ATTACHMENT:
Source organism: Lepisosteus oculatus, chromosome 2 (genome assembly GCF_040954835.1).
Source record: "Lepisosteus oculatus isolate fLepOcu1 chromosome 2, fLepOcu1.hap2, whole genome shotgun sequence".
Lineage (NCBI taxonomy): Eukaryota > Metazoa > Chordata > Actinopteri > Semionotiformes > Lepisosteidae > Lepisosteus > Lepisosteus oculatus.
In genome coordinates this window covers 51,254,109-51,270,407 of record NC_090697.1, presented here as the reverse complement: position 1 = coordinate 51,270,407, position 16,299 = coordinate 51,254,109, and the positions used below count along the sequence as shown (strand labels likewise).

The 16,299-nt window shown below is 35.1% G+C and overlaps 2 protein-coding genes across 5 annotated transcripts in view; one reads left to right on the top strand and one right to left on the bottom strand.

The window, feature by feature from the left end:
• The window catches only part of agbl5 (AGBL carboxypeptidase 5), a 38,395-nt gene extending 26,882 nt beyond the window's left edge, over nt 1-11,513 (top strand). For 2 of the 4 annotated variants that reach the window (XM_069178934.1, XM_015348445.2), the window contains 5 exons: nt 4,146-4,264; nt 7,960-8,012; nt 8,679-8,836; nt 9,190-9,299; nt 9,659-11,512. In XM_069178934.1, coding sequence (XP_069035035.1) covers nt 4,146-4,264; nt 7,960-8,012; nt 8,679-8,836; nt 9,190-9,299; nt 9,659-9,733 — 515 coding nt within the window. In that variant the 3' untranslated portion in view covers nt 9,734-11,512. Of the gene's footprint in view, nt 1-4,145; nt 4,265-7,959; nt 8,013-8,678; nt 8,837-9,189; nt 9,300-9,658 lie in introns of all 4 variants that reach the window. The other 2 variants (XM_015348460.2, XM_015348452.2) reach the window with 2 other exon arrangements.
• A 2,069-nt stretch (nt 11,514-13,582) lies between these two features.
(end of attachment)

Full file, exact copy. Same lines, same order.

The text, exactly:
Source organism: Lepisosteus oculatus, chromosome 2 (genome assembly GCF_040954835.1).
Source record: "Lepisosteus oculatus isolate fLepOcu1 chromosome 2, fLepOcu1.hap2, whole genome shotgun sequence".
Lineage (NCBI taxonomy): Eukaryota > Metazoa > Chordata > Actinopteri > Semionotiformes > Lepisosteidae > Lepisosteus > Lepisosteus oculatus.
In genome coordinates this window covers 51,254,109-51,270,407 of record NC_090697.1, presented here as the reverse complement: position 1 = coordinate 51,270,407, position 16,299 = coordinate 51,254,109, and the positions used below count along the sequence as shown (strand labels likewise).

The 16,299-nt window shown below is 35.1% G+C and overlaps 2 protein-coding genes across 5 annotated transcripts in view; one reads left to right on the top strand and one right to left on the bottom strand.

The window, feature by feature from the left end:
• The window catches only part of agbl5 (AGBL carboxypeptidase 5), a 38,395-nt gene extending 26,882 nt beyond the window's left edge, over nt 1-11,513 (top strand). For 2 of the 4 annotated variants that reach the window (XM_069178934.1, XM_015348445.2), the window contains 5 exons: nt 4,146-4,264; nt 7,960-8,012; nt 8,679-8,836; nt 9,190-9,299; nt 9,659-11,512. In XM_069178934.1, coding sequence (XP_069035035.1) covers nt 4,146-4,264; nt 7,960-8,012; nt 8,679-8,836; nt 9,190-9,299; nt 9,659-9,733 — 515 coding nt within the window. In that variant the 3' untranslated portion in view covers nt 9,734-11,512. Of the gene's footprint in view, nt 1-4,145; nt 4,265-7,959; nt 8,013-8,678; nt 8,837-9,189; nt 9,300-9,658 lie in introns of all 4 variants that reach the window. The other 2 variants (XM_015348460.2, XM_015348452.2) reach the window with 2 other exon arrangements.
• A 2,069-nt stretch (nt 11,514-13,582) lies between these two features.